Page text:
Skip to content

Crescent Point Energy signs deal to sell assets in North Dakota for $675M in cash

Crescent Point Energy Corp. has signed a deal to sell its North Dakota assets to a private operator for about $675 million in cash.
In this April 9, 2014, file photo, oil rigs stand in the Loco Hills field on U.S. Highway 82 in Eddy County near Artesia, N.M., one of the most active regions of the Permian Basin. In the closing months of the Trump administration energy companies stockpiled enough drilling permits for western public lands to keep pumping oil for years. That stands to undercut President-elect Joe Biden’s plans to block new drilling on public lands to address climate change. (AP Photo/Jeri Clausing, File)

Crescent Point Energy Corp. has signed a deal to sell its North Dakota assets to a private operator for about $675 million in cash.

The Calgary-based company announced the sale Thursday, saying in a news release that the limited drilling inventory associated with the assets means oil production from the area is expected to decline over time.

The company has decided instead to concentrate on Saskatchewan and Alberta, where it has been bulking up its strength through recent asset purchases.

“Over the last few years, we have taken several strategic steps to optimize our portfolio,” said Crescent Point CEO Craig Bryksa in a news release.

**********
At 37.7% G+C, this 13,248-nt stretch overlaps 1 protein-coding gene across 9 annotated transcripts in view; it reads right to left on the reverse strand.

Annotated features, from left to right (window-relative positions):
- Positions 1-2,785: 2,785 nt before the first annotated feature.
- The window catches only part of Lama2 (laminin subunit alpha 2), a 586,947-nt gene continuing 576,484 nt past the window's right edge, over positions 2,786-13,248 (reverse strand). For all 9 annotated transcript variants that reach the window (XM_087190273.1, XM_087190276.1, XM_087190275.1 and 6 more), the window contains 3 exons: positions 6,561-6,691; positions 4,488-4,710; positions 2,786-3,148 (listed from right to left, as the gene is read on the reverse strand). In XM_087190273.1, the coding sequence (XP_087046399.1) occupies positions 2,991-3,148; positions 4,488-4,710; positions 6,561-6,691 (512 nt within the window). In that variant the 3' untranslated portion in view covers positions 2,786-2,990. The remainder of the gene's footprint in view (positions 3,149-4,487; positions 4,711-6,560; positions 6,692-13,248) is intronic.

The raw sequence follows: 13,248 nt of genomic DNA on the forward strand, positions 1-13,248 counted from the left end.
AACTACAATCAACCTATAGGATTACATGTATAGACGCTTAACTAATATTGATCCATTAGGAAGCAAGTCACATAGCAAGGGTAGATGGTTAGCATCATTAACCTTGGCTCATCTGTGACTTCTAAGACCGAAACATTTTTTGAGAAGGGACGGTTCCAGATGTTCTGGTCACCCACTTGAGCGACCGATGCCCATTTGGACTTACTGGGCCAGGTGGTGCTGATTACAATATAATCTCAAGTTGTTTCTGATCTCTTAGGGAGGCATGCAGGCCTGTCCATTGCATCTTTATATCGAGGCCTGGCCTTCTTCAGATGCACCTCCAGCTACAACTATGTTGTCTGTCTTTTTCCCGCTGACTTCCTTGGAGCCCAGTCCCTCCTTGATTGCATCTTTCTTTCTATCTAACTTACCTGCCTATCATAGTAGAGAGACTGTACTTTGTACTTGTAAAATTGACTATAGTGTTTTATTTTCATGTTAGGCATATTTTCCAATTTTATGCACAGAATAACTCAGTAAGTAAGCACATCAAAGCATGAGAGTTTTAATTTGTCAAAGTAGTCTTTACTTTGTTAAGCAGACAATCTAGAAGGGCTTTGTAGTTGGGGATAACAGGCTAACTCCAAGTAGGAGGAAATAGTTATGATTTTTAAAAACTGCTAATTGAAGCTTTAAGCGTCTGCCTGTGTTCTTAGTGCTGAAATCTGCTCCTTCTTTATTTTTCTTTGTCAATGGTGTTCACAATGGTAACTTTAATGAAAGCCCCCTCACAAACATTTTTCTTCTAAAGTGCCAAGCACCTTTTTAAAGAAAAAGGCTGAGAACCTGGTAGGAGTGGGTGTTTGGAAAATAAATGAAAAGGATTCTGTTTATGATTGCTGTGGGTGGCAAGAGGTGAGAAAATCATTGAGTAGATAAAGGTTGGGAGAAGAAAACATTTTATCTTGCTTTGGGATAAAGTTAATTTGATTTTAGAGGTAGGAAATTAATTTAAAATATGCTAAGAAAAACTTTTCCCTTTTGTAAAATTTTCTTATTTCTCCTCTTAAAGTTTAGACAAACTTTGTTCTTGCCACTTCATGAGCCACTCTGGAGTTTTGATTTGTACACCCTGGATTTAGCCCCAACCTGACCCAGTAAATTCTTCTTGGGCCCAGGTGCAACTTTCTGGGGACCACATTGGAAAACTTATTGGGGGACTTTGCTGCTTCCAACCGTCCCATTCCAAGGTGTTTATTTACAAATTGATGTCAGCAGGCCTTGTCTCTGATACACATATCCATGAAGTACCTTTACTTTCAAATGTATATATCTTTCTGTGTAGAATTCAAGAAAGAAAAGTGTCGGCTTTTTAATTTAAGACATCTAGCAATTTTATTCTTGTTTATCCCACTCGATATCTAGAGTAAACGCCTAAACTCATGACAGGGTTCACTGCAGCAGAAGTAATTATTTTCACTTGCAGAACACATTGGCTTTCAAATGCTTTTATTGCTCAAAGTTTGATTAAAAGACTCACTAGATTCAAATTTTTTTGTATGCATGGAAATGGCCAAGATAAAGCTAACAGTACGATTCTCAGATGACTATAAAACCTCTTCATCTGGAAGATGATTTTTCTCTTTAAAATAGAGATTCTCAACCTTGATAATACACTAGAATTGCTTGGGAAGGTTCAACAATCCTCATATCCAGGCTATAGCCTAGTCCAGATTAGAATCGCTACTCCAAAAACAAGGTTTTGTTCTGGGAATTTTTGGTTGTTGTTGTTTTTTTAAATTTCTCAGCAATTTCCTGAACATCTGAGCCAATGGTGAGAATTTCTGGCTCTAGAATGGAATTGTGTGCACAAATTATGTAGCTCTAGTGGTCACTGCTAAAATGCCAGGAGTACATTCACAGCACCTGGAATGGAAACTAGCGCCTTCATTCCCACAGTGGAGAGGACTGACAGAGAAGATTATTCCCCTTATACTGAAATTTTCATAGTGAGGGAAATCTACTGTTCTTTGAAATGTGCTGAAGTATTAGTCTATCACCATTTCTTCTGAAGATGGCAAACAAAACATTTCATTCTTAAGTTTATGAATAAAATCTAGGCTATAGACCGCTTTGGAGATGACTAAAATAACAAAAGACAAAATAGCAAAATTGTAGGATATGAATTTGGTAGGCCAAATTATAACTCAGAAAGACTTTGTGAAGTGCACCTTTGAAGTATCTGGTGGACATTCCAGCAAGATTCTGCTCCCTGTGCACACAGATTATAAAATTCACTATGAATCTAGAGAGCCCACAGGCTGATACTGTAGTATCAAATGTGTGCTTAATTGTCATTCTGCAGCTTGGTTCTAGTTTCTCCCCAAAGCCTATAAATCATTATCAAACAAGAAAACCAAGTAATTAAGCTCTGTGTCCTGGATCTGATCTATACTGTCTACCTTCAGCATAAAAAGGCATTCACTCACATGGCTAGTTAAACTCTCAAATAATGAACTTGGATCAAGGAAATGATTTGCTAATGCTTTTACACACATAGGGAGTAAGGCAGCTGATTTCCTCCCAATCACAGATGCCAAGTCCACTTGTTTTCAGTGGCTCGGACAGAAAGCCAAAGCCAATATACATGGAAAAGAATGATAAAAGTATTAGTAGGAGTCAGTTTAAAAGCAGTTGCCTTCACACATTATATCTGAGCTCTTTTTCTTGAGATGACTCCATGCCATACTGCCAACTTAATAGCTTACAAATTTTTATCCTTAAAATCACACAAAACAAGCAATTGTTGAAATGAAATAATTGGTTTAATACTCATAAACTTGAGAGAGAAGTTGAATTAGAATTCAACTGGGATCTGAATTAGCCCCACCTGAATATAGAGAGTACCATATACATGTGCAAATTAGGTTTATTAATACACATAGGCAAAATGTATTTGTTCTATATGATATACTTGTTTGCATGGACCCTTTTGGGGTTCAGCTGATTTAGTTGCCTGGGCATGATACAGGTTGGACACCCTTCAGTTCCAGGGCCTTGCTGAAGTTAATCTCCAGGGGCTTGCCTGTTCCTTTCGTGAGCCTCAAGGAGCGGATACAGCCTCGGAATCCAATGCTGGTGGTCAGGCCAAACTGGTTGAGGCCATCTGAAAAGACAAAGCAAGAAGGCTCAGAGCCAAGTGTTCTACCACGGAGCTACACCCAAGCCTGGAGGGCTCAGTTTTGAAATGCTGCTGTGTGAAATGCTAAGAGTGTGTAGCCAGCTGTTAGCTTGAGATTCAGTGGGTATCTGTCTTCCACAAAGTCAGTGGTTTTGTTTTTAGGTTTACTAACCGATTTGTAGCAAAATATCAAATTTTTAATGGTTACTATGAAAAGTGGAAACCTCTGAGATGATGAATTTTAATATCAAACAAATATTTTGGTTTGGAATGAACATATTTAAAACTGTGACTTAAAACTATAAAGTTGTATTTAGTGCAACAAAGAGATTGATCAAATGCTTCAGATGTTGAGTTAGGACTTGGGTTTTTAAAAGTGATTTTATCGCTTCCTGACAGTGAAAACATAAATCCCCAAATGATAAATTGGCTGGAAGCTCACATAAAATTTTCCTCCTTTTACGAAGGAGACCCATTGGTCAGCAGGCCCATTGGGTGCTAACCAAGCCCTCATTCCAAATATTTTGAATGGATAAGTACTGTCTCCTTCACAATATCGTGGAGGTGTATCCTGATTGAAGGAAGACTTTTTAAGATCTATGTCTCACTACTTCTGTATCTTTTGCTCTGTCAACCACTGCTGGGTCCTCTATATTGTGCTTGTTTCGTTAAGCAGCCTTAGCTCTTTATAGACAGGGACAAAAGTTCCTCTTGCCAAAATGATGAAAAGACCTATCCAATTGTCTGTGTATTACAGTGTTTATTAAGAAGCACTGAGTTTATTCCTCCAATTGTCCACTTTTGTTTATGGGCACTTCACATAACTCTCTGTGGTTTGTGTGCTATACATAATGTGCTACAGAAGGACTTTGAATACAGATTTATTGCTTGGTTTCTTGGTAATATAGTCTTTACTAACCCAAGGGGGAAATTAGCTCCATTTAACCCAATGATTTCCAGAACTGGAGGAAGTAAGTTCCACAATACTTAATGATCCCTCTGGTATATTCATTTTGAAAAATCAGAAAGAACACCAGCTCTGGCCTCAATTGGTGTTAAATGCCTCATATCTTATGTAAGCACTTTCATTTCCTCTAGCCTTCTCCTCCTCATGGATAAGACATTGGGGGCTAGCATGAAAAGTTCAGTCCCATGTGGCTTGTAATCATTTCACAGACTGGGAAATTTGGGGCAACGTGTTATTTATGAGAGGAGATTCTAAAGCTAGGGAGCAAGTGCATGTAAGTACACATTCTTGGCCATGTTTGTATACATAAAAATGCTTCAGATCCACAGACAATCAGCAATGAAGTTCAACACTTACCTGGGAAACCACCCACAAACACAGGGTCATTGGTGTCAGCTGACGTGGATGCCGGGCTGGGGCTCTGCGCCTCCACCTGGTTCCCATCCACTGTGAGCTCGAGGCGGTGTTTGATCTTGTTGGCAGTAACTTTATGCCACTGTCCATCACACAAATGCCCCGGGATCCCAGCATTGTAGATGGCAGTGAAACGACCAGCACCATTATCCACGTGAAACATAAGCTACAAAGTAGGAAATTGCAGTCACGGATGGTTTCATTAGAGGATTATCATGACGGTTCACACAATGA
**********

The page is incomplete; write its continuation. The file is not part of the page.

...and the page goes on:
“This (North Dakota asset sale) allows us to realize future value for an area with limited scalability while immediately enhancing our financial position and increasing our focus on our core operating areas.”

Crescent Point’s North Dakota production was about 23,500 barrels of oil equivalent per day (boe/d) in the second quarter of this year.

But the company said that is expected to decrease to 18,000 boe/d by 2027 and decline further in future years.

Earlier this year, Crescent Point acquired Spartan Delta Corp.’s Montney oilfield assets in Alberta for $1.7 billion, a deal that saw the company significantly grow its presence in what is one of North America’s largest unconventional petroleum plays.

Through that deal, Crescent Point acquired 600 drilling locations in the Montney region, adding 38,000 boe/d to the company’s production capacity.

The company’s Montney assets are adjacent to the Kaybob Duvernay assets which Crescent Point acquired from Shell Canada for $900 million in 2021. Crescent Point has since been fortifying its position in that region with additional purchases.

On Thursday, Crescent Point lowered its 2023 annual average production guidance to a range of 156,000 to 161,000 boe/d, a reduction of approximately 4,500 boe/d in comparison with the midpoint of its prior guidance range.

The company said the revised forecast includes the impact associated with the sale, which is expected to close in the fourth quarter of this year, subject to regulatory approvals.

Crescent Point also cut its development capital expenditures guidance for the year by about $100 million, to a range of $1.05 billion to $1.15 billion, partly reflecting the sale of the assets in North Dakota.